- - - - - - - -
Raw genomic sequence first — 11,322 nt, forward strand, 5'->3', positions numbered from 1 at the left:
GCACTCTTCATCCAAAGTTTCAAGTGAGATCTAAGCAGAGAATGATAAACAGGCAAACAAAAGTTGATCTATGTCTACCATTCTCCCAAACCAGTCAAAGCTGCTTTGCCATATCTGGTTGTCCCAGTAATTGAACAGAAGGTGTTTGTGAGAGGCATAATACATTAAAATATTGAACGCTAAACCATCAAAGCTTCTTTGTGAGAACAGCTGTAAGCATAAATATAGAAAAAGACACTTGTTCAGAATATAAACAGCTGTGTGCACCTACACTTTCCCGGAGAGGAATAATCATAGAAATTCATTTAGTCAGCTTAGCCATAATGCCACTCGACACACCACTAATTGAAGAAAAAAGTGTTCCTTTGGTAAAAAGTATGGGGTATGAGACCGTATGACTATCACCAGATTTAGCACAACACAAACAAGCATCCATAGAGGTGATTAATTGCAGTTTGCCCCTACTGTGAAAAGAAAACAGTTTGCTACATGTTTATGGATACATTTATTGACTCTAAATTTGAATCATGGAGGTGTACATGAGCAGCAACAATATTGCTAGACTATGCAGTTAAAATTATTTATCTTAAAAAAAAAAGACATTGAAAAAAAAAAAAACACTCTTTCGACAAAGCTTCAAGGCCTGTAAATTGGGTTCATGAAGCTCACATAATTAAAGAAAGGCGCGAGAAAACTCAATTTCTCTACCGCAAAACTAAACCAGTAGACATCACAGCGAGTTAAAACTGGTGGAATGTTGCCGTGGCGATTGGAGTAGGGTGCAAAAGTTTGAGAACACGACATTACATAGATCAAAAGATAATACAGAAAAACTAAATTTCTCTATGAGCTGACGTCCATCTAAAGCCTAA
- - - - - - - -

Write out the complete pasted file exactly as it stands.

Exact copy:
Raw genomic sequence first — 11,322 nt, forward strand, 5'->3', positions numbered from 1 at the left:
GCACTCTTCATCCAAAGTTTCAAGTGAGATCTAAGCAGAGAATGATAAACAGGCAAACAAAAGTTGATCTATGTCTACCATTCTCCCAAACCAGTCAAAGCTGCTTTGCCATATCTGGTTGTCCCAGTAATTGAACAGAAGGTGTTTGTGAGAGGCATAATACATTAAAATATTGAACGCTAAACCATCAAAGCTTCTTTGTGAGAACAGCTGTAAGCATAAATATAGAAAAAGACACTTGTTCAGAATATAAACAGCTGTGTGCACCTACACTTTCCCGGAGAGGAATAATCATAGAAATTCATTTAGTCAGCTTAGCCATAATGCCACTCGACACACCACTAATTGAAGAAAAAAGTGTTCCTTTGGTAAAAAGTATGGGGTATGAGACCGTATGACTATCACCAGATTTAGCACAACACAAACAAGCATCCATAGAGGTGATTAATTGCAGTTTGCCCCTACTGTGAAAAGAAAACAGTTTGCTACATGTTTATGGATACATTTATTGACTCTAAATTTGAATCATGGAGGTGTACATGAGCAGCAACAATATTGCTAGACTATGCAGTTAAAATTATTTATCTTAAAAAAAAAAGACATTGAAAAAAAAAAAAACACTCTTTCGACAAAGCTTCAAGGCCTGTAAATTGGGTTCATGAAGCTCACATAATTAAAGAAAGGCGCGAGAAAACTCAATTTCTCTACCGCAAAACTAAACCAGTAGACATCACAGCGAGTTAAAACTGGTGGAATGTTGCCGTGGCGATTGGAGTAGGGTGCAAAAGTTTGAGAACACGACATTACATAGATCAAAAGATAATACAGAAAAACTAAATTTCTCTATGAGCTGACGTCCATCTAAAGCCTAA